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The industry effects of monetary policy and their welfare implications

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Author Info

  • Ivo J.M. Arnold

    (Universiteit Nyenrode, Breukelen (The Netherlands))

Abstract

Economic theory provides at least two explanations for differential regional effects of a common monetary policy. The traditional money view focuses on regional differences in industry mix. Alternatively, the more recent credit view emphasizes differences in financial structure. This paper aims to make two contributions. First, building on the work by Carlino and DeFina (1998), I estimate impulse responses of sector earnings to monetary policy shocks for regions of the United States. An analysis of variance shows that the sector effect dominates the regional effect, providing further evidence for the importance of the industry mix. Second, the paper addresses the welfare implications of industry effects of monetary policy. One would expect industries suffering disproportionately from the impact of monetarypolicy to compensate their employees and shareholders. The US evidence on compensating wage and return differentials is, however, mixed.

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File URL: http://ojs.uniroma1.it/index.php/PSLQuarterlyReview/article/view/9921/9803
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Bibliographic Info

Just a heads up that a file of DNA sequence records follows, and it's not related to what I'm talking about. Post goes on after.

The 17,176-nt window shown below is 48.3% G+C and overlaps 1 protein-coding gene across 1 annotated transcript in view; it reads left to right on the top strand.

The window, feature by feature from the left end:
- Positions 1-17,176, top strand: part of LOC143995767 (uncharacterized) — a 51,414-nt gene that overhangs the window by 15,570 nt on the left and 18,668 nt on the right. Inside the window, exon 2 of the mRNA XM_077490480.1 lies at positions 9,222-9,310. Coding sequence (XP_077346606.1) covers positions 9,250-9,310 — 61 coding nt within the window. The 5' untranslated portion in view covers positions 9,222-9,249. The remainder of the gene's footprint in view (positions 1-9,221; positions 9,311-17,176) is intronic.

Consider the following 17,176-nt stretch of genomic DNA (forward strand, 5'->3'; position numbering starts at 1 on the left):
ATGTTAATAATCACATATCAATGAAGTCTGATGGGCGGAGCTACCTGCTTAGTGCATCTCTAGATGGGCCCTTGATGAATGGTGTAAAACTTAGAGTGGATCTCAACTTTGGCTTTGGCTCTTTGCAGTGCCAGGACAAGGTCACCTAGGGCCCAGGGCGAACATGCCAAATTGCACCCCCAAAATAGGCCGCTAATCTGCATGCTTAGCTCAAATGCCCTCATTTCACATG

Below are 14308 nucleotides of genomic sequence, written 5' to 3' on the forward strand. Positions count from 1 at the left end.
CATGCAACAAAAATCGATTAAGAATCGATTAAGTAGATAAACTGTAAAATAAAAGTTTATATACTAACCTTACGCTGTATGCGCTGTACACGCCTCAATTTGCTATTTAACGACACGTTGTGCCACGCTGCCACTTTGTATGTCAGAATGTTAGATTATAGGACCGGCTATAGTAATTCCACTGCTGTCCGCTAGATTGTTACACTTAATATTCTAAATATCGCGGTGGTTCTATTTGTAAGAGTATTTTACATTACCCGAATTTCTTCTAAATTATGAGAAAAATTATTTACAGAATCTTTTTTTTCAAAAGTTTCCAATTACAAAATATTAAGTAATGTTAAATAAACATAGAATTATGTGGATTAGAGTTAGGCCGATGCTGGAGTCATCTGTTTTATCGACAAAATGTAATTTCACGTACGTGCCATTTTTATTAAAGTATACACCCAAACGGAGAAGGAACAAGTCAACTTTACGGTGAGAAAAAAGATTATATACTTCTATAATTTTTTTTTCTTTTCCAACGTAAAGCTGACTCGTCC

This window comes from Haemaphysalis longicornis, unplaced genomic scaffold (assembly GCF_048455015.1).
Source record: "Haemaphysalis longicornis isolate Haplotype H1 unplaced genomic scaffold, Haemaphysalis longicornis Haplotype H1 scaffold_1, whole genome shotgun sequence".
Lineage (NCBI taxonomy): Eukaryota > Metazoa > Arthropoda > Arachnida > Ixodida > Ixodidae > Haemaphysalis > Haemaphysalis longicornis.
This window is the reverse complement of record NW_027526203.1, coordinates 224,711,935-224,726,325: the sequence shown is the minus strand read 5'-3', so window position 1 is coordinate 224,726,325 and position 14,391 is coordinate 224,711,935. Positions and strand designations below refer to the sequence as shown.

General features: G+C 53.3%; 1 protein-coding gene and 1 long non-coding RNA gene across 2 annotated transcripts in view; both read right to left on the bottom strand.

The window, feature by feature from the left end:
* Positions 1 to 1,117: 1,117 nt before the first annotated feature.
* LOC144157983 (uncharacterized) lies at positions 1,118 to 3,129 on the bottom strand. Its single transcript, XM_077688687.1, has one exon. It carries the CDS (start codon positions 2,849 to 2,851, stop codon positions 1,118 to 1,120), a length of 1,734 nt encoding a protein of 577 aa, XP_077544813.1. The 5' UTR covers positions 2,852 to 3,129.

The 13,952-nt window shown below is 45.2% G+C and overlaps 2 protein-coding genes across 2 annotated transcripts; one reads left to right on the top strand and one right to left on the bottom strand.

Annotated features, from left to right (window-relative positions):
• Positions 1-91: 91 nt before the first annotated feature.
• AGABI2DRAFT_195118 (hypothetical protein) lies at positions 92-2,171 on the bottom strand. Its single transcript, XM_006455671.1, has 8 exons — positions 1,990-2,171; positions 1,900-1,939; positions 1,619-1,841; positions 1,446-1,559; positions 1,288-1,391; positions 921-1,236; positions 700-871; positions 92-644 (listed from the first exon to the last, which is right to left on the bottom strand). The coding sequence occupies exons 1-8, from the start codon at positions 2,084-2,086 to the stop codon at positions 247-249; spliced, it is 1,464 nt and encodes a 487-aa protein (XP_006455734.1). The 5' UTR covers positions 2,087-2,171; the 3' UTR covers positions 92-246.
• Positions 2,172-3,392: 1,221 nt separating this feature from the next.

Article provided by Banca Nazionale del Lavoro in its journal BNL Quarterly Review.

Volume (Year): 53 (2013)
Issue (Month): 214 ()
Pages: 287-315

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Handle: RePEc:psl:bnlaqr:2000:34

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Keywords: Monetary Policy; Monetary; Money; Policy;

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  1. Christiano, Lawrence J. & Eichenbaum, Martin & Evans, Charles L., 1999. "Monetary policy shocks: What have we learned and to what end?," Handbook of Macroeconomics, in: J. B. Taylor & M. Woodford (ed.), Handbook of Macroeconomics, edition 1, volume 1, chapter 2, pages 65-148 Elsevier.
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Cited by:
  1. Yamashiro, Guy & Grobar, Lisa, 2005. "Macroeconomic Shocks and Regional Employment: The Case of Southern California," Journal of Regional Analysis and Policy, Mid-Continent Regional Science Association, vol. 35(2).

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